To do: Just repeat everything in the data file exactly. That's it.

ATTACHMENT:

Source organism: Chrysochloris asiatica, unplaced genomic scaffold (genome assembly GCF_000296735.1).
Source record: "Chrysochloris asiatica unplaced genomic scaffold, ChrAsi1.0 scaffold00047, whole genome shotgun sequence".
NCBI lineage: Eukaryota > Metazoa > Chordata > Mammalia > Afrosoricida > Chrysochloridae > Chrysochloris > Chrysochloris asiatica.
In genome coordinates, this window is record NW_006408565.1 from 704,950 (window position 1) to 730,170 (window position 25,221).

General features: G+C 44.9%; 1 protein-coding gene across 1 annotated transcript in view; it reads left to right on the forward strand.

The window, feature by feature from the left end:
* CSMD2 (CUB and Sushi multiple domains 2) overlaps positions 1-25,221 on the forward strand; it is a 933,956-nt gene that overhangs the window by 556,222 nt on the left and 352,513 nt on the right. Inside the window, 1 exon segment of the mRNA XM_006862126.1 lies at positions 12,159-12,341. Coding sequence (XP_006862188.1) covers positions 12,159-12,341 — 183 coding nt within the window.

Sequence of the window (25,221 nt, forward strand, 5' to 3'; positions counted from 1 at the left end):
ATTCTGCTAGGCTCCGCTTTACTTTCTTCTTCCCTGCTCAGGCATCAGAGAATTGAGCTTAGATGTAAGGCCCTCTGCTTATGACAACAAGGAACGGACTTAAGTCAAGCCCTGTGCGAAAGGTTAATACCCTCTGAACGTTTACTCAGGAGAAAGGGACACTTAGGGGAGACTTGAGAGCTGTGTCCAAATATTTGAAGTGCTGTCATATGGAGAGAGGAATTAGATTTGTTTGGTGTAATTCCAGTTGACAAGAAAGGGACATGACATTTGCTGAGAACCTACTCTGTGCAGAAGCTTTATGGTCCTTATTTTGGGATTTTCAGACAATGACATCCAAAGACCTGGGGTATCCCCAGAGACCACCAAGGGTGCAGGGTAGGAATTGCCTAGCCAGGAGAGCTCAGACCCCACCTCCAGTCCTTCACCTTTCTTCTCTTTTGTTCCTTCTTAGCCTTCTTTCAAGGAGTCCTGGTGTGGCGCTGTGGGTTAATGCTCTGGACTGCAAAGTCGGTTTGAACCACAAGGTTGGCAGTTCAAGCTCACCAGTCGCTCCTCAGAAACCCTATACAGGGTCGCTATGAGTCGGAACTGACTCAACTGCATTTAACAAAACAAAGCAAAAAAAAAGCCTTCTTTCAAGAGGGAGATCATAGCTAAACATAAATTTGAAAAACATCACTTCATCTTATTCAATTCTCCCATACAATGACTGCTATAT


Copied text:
Source organism: Chrysochloris asiatica, unplaced genomic scaffold (genome assembly GCF_000296735.1).
Source record: "Chrysochloris asiatica unplaced genomic scaffold, ChrAsi1.0 scaffold00047, whole genome shotgun sequence".
NCBI lineage: Eukaryota > Metazoa > Chordata > Mammalia > Afrosoricida > Chrysochloridae > Chrysochloris > Chrysochloris asiatica.
In genome coordinates, this window is record NW_006408565.1 from 704,950 (window position 1) to 730,170 (window position 25,221).

General features: G+C 44.9%; 1 protein-coding gene across 1 annotated transcript in view; it reads left to right on the forward strand.

The window, feature by feature from the left end:
* CSMD2 (CUB and Sushi multiple domains 2) overlaps positions 1-25,221 on the forward strand; it is a 933,956-nt gene that overhangs the window by 556,222 nt on the left and 352,513 nt on the right. Inside the window, 1 exon segment of the mRNA XM_006862126.1 lies at positions 12,159-12,341. Coding sequence (XP_006862188.1) covers positions 12,159-12,341 — 183 coding nt within the window.

Sequence of the window (25,221 nt, forward strand, 5' to 3'; positions counted from 1 at the left end):
ATTCTGCTAGGCTCCGCTTTACTTTCTTCTTCCCTGCTCAGGCATCAGAGAATTGAGCTTAGATGTAAGGCCCTCTGCTTATGACAACAAGGAACGGACTTAAGTCAAGCCCTGTGCGAAAGGTTAATACCCTCTGAACGTTTACTCAGGAGAAAGGGACACTTAGGGGAGACTTGAGAGCTGTGTCCAAATATTTGAAGTGCTGTCATATGGAGAGAGGAATTAGATTTGTTTGGTGTAATTCCAGTTGACAAGAAAGGGACATGACATTTGCTGAGAACCTACTCTGTGCAGAAGCTTTATGGTCCTTATTTTGGGATTTTCAGACAATGACATCCAAAGACCTGGGGTATCCCCAGAGACCACCAAGGGTGCAGGGTAGGAATTGCCTAGCCAGGAGAGCTCAGACCCCACCTCCAGTCCTTCACCTTTCTTCTCTTTTGTTCCTTCTTAGCCTTCTTTCAAGGAGTCCTGGTGTGGCGCTGTGGGTTAATGCTCTGGACTGCAAAGTCGGTTTGAACCACAAGGTTGGCAGTTCAAGCTCACCAGTCGCTCCTCAGAAACCCTATACAGGGTCGCTATGAGTCGGAACTGACTCAACTGCATTTAACAAAACAAAGCAAAAAAAAAGCCTTCTTTCAAGAGGGAGATCATAGCTAAACATAAATTTGAAAAACATCACTTCATCTTATTCAATTCTCCCATACAATGACTGCTATAT